We Found the Guy Whose Penis Is on the Wikipedia Penis Page

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Jan. 8 2014 6:22 PM

On Loins

The incredibly popular, highly contentious Wikipedia pages for penis and vagina. Plus: Meet a guy who uploaded one of the penis photos.

Wikipedia co-founder Jimmy Wales has described his vision for the free encyclopedia as "the sum of all human knowledge." It's a noble goal, but it turns out that many Wikipedia users—readers and editors alike—are less interested in the sum than the parts. Two parts, in particular: the human penis and vagina.

Wikipedia keeps detailed records of page views and edit history so it’s easy to measure how often readers visit each article and how much work editors have put into each page. You might guess the entries for brain and human brain would be the most popular anatomy pages, given the brain’s importance and complexity. But together they average a total of only 215,000 views a month—considerably less than one-half the monthly page views either the penis or vagina page receive. The penis page is so popular it receives four times as many views as head, shoulders, knees, and toes—combined.

Here’s a graphic that shows the popularity of different anatomy related pages on Wikipedia.

140108_CBOX_WikipediaGenitals
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Of course, it's not entirely surprising that people aren't spending their free time reading encyclopedia articles on the human ankle. But in the past five years, we have searched for the penis and vagina pages 66 million times. Some fraction of these searches are surely the result of a juvenile impulse—searching Wikipedia for penis is the 21st-century equivalent of looking up swear words in the dictionary. Some other fraction of the searches likely spring from a perfectly natural adolescent impulse: A desire to understand how your body works, and how the body of the opposite sex works, too.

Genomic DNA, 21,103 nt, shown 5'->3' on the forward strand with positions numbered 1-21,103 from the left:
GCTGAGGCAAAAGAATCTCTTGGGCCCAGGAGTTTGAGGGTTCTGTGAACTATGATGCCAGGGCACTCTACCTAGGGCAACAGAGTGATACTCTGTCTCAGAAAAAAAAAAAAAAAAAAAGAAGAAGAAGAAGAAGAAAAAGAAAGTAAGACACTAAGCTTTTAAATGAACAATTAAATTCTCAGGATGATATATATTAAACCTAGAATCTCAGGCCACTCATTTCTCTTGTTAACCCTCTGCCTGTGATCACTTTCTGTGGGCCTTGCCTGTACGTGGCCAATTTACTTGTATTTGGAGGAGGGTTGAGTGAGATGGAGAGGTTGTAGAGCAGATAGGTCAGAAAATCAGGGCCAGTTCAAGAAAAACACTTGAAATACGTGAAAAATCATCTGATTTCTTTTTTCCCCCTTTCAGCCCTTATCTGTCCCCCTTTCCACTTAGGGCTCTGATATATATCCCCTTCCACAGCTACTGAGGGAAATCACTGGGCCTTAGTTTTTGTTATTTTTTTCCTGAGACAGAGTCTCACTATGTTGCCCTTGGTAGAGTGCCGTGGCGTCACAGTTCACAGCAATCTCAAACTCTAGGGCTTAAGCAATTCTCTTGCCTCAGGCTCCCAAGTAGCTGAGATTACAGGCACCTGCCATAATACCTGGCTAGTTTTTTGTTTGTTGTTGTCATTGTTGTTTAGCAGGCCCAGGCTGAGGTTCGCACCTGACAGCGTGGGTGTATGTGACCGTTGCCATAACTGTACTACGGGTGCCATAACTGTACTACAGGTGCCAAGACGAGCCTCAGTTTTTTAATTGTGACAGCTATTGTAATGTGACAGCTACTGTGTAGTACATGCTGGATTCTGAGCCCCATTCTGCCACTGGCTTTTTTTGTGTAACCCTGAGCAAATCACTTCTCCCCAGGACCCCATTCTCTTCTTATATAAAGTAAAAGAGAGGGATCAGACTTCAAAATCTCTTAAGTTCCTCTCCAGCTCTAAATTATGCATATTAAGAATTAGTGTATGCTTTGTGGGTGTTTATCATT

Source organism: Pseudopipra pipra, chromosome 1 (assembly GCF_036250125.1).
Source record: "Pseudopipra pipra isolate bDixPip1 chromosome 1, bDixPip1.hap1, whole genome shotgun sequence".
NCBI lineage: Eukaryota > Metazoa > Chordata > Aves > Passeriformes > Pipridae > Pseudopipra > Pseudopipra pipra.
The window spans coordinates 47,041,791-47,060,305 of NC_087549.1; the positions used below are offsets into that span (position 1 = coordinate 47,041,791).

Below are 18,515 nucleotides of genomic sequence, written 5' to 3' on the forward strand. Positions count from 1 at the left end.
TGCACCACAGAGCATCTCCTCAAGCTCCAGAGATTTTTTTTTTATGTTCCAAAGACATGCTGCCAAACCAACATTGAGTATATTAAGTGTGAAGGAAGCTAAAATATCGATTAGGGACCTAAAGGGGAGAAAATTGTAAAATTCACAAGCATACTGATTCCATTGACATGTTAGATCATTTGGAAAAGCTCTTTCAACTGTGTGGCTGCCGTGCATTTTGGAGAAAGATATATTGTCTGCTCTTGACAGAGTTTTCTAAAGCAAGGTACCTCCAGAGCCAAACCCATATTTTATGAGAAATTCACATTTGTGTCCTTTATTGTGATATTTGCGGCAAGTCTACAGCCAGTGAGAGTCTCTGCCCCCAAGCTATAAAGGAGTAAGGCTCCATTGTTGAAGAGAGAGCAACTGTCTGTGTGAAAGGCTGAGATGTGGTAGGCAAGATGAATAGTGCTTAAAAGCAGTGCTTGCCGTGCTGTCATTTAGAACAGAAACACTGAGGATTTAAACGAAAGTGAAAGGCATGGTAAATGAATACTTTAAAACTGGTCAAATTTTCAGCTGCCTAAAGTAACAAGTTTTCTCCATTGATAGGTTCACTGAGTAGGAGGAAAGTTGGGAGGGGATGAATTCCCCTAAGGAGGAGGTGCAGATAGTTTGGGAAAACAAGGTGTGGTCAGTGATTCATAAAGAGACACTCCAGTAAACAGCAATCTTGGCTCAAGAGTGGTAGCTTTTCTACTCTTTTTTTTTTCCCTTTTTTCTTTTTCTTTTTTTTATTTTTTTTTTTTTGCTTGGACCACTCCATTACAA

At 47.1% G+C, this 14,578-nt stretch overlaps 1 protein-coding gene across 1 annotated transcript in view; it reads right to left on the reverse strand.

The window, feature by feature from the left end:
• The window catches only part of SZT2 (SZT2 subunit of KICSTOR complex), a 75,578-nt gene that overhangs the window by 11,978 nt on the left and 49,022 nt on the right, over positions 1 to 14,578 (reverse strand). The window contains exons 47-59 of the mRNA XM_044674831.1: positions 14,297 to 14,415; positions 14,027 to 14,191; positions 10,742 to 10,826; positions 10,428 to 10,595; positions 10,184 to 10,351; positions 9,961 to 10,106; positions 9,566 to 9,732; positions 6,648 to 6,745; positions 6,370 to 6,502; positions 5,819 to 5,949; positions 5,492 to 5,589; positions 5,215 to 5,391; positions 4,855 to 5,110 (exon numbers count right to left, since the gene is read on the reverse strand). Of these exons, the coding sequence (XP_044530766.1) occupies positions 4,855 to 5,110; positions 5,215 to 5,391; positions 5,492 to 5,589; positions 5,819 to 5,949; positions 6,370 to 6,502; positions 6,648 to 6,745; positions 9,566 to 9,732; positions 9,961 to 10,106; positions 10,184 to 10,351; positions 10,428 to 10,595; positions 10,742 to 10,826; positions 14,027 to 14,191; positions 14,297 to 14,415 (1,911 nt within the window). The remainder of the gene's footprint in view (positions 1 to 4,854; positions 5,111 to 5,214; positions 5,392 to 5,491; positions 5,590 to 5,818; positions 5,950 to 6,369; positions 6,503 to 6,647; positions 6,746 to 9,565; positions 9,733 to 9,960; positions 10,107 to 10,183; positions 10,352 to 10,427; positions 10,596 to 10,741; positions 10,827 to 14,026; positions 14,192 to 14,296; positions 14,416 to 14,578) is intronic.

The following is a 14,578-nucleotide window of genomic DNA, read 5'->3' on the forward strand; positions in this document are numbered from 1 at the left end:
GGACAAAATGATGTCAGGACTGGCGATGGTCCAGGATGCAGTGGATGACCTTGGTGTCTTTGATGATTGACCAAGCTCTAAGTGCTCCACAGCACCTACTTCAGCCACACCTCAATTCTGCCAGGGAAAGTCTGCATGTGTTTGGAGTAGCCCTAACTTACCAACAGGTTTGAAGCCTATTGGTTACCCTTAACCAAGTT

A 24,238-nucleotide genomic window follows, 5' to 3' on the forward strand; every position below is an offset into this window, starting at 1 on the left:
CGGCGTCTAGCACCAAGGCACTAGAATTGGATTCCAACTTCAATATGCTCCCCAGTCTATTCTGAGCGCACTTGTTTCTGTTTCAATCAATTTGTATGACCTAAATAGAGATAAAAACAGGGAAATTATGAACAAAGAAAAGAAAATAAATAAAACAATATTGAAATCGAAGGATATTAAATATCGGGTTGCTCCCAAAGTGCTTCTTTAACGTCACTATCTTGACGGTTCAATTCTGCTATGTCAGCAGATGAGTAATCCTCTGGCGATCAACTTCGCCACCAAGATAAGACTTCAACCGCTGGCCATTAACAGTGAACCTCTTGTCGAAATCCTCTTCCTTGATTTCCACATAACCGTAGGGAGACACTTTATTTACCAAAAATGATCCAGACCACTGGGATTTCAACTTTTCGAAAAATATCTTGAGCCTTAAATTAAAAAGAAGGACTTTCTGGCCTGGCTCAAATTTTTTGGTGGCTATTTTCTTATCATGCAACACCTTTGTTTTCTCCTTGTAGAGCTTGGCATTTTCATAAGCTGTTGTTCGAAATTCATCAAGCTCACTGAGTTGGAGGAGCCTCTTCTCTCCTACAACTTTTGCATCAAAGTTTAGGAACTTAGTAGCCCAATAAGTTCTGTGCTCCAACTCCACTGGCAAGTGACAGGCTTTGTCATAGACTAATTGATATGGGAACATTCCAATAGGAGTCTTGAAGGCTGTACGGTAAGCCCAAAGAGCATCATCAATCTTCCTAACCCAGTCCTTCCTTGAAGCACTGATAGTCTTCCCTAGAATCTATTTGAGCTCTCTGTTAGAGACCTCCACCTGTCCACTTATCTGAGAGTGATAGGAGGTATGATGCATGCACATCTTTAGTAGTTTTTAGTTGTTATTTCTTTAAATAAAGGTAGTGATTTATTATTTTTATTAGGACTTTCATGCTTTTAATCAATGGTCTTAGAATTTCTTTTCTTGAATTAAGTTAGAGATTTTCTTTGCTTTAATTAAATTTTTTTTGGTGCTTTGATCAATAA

The pages, and their histories, also offer a glimpse into Wikipedia’s awkward adolescence, and into the issues the encyclopedia continues to struggle with as something of an Internet young adult. As you might imagine, these sensitive regions of the body have inspired heated editorial debates, debates that point up the imperfections in Wikipedia’s crowd-sourced model—specifically the degree to which men outnumber women in the Wiki-editing ranks.

These debates play out in Wikipedia’s talk pages, where editors discuss changes and identify possible improvements to each entry. Since the conception of the vagina page, there have been 119 discussions threads in its talk page. The penis page, in the same timeframe, has had twice as many topics posted, with 255.

Of the 255 discussion topics on the penis page, a fair number relate to the controversial circumcision debate. But an even larger portion are focused on whether or not there should be a photo of a penis on the penis page, how many photos is enough, and whose photo should be chosen. The exchanges are sometimes clinical and sometimes off-color. Below is a timeline of the more noteworthy edits and discussions on the “Penis” page:

Nov. 8, 2001: Penis page created by an anonymous user.
Jan. 8, 2002: User Dmerrill, one of the first 200 Wikipedia editors, adds an “Erection” and “Circumcision =” section.